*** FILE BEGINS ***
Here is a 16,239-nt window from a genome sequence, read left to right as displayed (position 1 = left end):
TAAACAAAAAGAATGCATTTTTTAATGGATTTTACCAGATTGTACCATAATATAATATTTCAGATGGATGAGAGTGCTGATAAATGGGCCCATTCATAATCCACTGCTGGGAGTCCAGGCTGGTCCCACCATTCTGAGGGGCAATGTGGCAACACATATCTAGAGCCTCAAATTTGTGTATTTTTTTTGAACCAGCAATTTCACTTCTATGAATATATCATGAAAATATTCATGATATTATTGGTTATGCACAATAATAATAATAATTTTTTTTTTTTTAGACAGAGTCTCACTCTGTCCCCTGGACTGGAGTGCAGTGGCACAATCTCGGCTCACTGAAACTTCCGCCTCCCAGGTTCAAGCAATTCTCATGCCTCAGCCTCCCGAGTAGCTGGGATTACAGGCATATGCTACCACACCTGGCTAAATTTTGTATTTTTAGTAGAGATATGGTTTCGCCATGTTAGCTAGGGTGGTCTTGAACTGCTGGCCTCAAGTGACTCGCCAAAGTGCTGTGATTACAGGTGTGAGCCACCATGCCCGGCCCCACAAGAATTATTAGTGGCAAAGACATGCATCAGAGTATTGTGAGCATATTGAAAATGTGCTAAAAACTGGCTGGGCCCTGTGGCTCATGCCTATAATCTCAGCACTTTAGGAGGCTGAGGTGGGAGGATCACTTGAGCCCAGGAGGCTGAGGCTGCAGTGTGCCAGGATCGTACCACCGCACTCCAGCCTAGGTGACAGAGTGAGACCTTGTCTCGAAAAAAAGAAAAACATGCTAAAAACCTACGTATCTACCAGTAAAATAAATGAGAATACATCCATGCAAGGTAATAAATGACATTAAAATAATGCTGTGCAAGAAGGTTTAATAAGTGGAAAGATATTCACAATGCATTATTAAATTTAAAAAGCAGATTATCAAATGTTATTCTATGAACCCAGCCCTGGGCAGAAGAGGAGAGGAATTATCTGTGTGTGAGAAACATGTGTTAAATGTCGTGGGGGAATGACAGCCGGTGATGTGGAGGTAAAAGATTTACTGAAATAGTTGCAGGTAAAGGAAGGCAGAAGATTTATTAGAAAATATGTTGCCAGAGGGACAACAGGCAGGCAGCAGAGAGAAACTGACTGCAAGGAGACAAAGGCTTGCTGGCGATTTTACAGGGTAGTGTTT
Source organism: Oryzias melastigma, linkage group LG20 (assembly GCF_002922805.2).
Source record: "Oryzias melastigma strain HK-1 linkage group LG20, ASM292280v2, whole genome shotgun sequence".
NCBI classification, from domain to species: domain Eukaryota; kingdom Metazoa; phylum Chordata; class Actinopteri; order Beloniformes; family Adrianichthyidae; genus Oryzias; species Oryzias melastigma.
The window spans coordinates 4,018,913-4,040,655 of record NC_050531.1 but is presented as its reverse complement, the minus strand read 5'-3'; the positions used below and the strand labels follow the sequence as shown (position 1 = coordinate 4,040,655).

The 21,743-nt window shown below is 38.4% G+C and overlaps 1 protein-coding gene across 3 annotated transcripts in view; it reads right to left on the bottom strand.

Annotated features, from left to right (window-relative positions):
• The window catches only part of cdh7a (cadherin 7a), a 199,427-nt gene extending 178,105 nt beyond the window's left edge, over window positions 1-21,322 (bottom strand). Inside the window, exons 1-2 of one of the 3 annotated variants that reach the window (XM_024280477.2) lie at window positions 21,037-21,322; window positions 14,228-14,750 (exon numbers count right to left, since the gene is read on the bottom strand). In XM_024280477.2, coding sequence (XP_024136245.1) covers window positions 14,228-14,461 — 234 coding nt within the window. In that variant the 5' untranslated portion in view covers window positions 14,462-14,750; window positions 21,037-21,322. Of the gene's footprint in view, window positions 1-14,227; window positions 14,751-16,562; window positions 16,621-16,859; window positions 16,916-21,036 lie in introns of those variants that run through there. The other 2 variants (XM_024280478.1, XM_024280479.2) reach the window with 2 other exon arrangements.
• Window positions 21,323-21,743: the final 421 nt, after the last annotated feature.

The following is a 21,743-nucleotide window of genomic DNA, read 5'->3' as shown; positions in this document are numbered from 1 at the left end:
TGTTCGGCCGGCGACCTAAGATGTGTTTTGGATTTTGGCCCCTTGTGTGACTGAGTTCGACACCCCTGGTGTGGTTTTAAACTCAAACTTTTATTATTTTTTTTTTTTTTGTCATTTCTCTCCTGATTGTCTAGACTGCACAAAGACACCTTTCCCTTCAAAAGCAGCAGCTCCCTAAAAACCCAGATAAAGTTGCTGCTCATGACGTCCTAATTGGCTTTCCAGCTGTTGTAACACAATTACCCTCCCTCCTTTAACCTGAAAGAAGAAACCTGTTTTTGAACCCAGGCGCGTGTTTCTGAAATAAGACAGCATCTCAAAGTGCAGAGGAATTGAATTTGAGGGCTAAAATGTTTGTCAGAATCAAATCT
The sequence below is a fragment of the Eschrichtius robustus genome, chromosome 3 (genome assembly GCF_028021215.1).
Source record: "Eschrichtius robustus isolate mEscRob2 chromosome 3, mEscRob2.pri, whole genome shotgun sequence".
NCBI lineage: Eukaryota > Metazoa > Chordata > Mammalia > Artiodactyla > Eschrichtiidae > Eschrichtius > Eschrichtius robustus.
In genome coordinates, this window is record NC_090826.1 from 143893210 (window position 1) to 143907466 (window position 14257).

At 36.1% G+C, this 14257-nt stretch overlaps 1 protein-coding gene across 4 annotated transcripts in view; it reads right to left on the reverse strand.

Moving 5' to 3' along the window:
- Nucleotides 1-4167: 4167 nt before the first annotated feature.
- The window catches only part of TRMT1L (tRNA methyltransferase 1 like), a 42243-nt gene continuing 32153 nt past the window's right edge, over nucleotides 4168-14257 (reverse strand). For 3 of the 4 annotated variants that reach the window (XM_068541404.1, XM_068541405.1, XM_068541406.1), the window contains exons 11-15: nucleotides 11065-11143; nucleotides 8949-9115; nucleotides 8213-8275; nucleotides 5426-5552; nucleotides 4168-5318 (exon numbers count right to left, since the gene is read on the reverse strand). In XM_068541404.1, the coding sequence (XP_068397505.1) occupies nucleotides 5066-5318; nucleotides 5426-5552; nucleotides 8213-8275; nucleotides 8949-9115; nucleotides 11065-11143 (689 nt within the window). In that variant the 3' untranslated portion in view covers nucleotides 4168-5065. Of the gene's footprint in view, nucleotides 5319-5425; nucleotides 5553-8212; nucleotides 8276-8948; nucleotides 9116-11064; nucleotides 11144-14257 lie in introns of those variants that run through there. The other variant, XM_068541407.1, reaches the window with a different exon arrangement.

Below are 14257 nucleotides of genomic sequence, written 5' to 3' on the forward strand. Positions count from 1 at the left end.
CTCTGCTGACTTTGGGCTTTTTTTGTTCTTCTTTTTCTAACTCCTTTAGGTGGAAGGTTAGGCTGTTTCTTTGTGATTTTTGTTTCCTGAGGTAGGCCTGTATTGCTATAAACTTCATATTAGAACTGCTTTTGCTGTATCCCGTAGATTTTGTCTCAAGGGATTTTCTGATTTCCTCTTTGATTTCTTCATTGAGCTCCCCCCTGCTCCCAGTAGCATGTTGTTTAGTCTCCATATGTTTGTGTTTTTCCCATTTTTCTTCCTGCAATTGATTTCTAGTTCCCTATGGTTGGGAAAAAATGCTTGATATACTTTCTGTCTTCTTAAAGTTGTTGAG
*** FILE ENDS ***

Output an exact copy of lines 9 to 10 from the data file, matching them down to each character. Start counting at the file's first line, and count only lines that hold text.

• The window catches only part of cdh7a (cadherin 7a), a 199,427-nt gene extending 178,105 nt beyond the window's left edge, over window positions 1-21,322 (bottom strand). Inside the window, exons 1-2 of one of the 3 annotated variants that reach the window (XM_024280477.2) lie at window positions 21,037-21,322; window positions 14,228-14,750 (exon numbers count right to left, since the gene is read on the bottom strand). In XM_024280477.2, coding sequence (XP_024136245.1) covers window positions 14,228-14,461 — 234 coding nt within the window. In that variant the 5' untranslated portion in view covers window positions 14,462-14,750; window positions 21,037-21,322. Of the gene's footprint in view, window positions 1-14,227; window positions 14,751-16,562; window positions 16,621-16,859; window positions 16,916-21,036 lie in introns of those variants that run through there. The other 2 variants (XM_024280478.1, XM_024280479.2) reach the window with 2 other exon arrangements.
• Window positions 21,323-21,743: the final 421 nt, after the last annotated feature.